N ght Owl’s chum was delegated to go ahead and enter one of the tepees, slay its occupants and return, when the other members of the party would be required to do likewise. But just as his chum was lifting his hand to raise the flap covering the door, a shot burst forth, and he dropped mortally wounded. Night Owl ran forward to rescue him, and received a bullet through the knee. At this stage his companions started to'run away, but they were overtaken by the Sioux and killed a few yards away. Thus he was left to battle alone in the fierce hand-tohand encounter which followed. He killed several of them without firing a shot, and then managed to reach the underbrush a few yards away. The Sioux came after him, but in the darkness, were unable to find him as he lay breathless at their feet. He had received two other wounds as he retreated, and his leg was now shattered in three places.

He had crawled about a mile when dawn overtook him and the Sioux resumed their search. They found him sitting in a field. He fired upon them first, killing two of them, and they retreated. Realizing that he would have to cover more ground than he had crawled over during the past few hours, he placed the butt of his gun against his stomach, grasped the stock with both hands and, using this piece as a crutch, retreated as fast as he could, with his shattered limb dragging along the ground. He traveled five days in this manner without food. On the fifth day he shot a badger and a duck. He ate this meat, made himself a pair of moccasins from the badger skin, and resumed his journey.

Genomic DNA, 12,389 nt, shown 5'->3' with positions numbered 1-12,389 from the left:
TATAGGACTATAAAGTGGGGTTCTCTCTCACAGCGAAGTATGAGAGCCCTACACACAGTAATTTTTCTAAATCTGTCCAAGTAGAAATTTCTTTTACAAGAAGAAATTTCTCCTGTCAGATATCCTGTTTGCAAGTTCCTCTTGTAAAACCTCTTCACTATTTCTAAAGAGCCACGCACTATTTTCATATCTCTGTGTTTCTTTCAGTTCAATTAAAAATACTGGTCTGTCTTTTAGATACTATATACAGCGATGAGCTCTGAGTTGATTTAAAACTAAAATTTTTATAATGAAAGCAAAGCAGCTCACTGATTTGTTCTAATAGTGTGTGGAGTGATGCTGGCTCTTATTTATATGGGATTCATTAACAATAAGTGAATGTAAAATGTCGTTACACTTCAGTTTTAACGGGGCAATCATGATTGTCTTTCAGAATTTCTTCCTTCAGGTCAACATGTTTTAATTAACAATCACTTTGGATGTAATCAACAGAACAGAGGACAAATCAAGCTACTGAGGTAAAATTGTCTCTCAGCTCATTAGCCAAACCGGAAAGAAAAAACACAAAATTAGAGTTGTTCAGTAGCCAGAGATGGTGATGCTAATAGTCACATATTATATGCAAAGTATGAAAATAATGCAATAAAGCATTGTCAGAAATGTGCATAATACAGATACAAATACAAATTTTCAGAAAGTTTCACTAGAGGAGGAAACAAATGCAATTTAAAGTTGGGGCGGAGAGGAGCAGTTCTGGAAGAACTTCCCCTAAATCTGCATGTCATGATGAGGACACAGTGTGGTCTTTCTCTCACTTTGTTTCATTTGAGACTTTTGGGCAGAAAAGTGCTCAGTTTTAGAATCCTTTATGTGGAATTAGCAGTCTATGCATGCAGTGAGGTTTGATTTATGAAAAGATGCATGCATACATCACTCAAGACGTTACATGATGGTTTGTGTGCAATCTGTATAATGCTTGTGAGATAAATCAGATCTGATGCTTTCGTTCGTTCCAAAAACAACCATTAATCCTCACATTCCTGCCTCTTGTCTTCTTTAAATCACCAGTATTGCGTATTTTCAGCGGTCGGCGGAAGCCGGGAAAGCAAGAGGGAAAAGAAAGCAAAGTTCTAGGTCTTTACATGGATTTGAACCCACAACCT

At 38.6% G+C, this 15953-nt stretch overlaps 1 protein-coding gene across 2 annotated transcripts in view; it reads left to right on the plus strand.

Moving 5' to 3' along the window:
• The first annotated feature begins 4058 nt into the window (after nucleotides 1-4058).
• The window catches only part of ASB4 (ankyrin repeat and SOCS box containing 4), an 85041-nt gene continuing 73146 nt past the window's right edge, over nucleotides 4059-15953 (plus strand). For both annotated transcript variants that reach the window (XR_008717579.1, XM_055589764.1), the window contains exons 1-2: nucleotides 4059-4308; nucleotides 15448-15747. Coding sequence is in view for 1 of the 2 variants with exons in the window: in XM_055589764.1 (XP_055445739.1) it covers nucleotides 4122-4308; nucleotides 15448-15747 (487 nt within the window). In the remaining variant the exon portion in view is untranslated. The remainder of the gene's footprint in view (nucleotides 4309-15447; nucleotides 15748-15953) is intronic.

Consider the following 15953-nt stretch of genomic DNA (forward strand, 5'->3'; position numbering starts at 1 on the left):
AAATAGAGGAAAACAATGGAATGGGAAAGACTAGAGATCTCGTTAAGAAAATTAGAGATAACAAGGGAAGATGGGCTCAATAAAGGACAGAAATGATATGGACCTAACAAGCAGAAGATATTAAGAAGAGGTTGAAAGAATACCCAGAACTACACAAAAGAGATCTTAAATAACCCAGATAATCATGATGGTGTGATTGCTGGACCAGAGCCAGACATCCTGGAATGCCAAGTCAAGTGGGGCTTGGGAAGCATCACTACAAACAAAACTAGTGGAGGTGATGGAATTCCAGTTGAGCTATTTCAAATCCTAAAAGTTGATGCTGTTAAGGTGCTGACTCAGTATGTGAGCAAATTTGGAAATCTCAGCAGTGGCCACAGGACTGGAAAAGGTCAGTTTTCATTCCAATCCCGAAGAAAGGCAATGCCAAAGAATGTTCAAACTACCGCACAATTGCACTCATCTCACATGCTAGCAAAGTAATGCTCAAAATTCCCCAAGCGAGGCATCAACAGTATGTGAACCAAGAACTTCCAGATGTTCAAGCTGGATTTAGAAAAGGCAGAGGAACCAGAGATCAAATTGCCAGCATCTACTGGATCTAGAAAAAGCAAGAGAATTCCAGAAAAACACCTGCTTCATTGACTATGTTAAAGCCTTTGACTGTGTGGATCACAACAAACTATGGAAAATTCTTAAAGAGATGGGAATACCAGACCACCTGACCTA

Late on the following afternoon he was discovered by two men from the United States who took him to Wood Mountain. They kept him there a year, doctoring his wounds. At the end of this period, however, he heard one day that they were going to amputate his leg; and that night, during a raging snow-storm, he ran away barefooted, without even moccasins. He would rather have died than lose his leg, he said. Two days later he was picked up by a party of “stranger Indians” and taken to the Cypress Hills of Southwestern Saskatchewan, where he was doctored back to physical fitness by the tribal Medicine Man. Early that summer he was returned to his people as sound as ever. He found that he had long since been given up for dead, and that his favorite horse had been shot, that it might serve him in the Spirit Land. “I killed five Sioux in that fight,” he said, “and I know I hurt many of them, but that is the only bad thing I ever did.”

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HE THOUGHT for a moment and then continued reminiscently:

“In the old days when I was a boy—before the white man came—there were plenty of buffalo and animals everywhere. At that time there were a lot of old men and it was nice to be around. Now we have no old men. They seldom reach a hundred years. In those days we ate plenty, of meat and we were strong and healthy. These (pointing to his teeth) never came out nor grew rotten then; now they are bad in the young people; for when the white man came we started to eat bread, sweets and everything. We did not have to weigh our food in those days; we ate all we wanted whenever we were hungry.”